Are there other obvious examples of developers who have released games from different genres that I'm missing ?
  • edited
    @raithza Yeah, you might be right there. I can't bring to mind a developer who released two very different, but both well-received, games where there was much of a backlash. I think Double Fine may have experienced a bit of a drop in reputation due to some of what they've associated with recently. I know that players of Call Of Duty have become very toxic towards their future-themed Call of Dutys (but AAA developers are particularly guilty of bundling disparate games together under a single brand, and the recent Call of Duty definitely received some backlash).

    I think my desire to not spam Broforce fans with posts about Genital Jousting is as much about wanting to avoid negative feedback as much as anything else. (Like I really hate tweeting something out and people telling me they don't like what I'm doing, even if lots of other people are excited). It's also sort of not useful if I'm using my social media channels to gather feedback from (like I wouldn't want to know what fans of Broforce think of a first-person puzzle game I'm working on).

    But I don't think there's much evidence to say that people follow a developer and then cause negative commercial effects when that developer releases a game they don't appreciate (like you say @raithza) (although I think it can be heartbreaking).
  • edited
    We had a bit more of a chat about it...

    In our case, the benefits of displaying all our work as part of our brand, no matter how different the audiences, might outweigh the benefit of cultivating a homogeneous (but passionate) audience.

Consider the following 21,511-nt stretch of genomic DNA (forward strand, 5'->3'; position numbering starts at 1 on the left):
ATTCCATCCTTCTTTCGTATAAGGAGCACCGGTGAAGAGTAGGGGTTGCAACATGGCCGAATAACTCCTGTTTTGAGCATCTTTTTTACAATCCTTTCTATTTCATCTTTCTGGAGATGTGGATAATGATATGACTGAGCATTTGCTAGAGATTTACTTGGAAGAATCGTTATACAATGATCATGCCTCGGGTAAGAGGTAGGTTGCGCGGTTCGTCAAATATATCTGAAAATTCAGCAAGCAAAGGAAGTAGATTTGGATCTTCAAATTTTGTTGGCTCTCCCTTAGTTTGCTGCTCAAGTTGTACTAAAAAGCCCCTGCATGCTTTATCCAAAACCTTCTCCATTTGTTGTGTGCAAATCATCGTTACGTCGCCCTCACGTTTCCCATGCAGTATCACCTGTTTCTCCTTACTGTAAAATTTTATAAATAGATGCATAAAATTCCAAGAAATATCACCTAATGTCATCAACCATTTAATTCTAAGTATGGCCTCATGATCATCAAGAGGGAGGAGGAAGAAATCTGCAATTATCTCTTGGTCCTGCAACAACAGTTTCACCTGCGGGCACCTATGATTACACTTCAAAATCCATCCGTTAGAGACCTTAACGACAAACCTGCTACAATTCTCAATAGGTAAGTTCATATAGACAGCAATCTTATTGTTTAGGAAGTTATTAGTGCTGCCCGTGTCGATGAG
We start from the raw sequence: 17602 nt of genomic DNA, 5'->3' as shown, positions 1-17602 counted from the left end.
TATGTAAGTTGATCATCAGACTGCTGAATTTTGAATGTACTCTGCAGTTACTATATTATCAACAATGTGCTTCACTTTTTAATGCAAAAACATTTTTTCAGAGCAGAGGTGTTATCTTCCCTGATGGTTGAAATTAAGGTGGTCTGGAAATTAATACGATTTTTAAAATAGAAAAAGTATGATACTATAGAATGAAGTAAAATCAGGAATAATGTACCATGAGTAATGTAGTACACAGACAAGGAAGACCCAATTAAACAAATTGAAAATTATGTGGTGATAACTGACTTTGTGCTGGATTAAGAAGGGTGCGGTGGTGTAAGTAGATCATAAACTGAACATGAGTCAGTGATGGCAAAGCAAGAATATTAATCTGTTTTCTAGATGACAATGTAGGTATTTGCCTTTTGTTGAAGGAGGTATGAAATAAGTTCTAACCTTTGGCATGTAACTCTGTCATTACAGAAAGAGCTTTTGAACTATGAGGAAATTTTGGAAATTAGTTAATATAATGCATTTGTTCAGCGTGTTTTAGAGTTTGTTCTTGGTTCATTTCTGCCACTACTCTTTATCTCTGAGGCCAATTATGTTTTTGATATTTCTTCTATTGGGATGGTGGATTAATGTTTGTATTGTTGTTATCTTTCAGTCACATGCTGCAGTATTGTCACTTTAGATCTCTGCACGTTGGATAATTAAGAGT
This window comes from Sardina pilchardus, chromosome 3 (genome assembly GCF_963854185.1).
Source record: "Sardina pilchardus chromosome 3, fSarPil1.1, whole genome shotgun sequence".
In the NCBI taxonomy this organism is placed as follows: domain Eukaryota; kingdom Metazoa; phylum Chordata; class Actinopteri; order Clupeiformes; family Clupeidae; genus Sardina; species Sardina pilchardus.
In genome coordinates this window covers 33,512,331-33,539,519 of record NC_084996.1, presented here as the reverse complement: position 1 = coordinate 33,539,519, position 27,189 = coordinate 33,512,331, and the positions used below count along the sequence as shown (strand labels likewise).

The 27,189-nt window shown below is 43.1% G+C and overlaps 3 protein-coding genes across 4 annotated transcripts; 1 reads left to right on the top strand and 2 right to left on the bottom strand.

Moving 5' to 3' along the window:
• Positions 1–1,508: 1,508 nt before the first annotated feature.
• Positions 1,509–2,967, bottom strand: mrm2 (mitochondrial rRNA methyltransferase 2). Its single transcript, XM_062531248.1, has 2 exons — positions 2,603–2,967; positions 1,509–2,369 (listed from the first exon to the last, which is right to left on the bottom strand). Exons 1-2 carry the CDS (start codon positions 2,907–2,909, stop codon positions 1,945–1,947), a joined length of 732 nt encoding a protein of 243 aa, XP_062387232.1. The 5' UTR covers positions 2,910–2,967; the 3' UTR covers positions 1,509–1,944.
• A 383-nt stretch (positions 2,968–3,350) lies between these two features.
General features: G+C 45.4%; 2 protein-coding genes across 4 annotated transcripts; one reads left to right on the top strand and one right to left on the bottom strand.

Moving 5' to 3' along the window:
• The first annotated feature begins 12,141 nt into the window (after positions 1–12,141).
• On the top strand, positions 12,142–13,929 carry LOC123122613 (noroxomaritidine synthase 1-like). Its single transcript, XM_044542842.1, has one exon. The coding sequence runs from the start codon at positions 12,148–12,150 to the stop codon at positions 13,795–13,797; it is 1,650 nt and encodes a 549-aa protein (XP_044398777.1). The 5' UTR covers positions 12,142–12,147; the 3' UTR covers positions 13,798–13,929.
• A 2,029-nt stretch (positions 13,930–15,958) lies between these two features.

We are of course shielded by Devolver publishing our games, so it makes more sense than usual that our own promotional channels be dedicated to promoting ALL of our work.

    Though this is only really true if all the work is of a high quality. It doesn't make as much sense to promote a 4 week developed game with the same language as we promote a 2 year developed game. If the games outwardly attract different audiences then our fans can choose which games to experience based on their tastes, but if the games attract the same audience but are of different standards of quality, then we're undermining the trust we build with our best work.

    I think that makes sense?

    But as a counter argument: It does feel like the developers who have the most passionate followings (like Vlambeer) have done so with pretty homogeneous games... So maybe fearing a backlash isn't the right way to think about this, but rather building a brand is the right way to think about it... And Vlambeer have arguably succeeded there (with relatively homogenous games) while Klei have failed with quite different games (as @raithza pointed out).
  • One thing to remember is you can build a consistent style to unify your entries across various genres. The best example of this is Blizzard. Their most well-known franchises are:

    - Two RTS series
    - An action-RPG series
    - A team-based FPS
    - An MMO
    - A CCG
    - A MOBA

    Quite a diverse range, but they all feel like "Blizzard" games, especially now that they've unified the Diablo art style with their other titles (whether you may think that good or bad).

    Particular art styles, tone, themes and shared worlds/lore can tie together titles as diverse as an RTS, an MMO and a card game.
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  • Supercell, Hipster Whale and .GEARS are my prime examples for studio-centric art styles.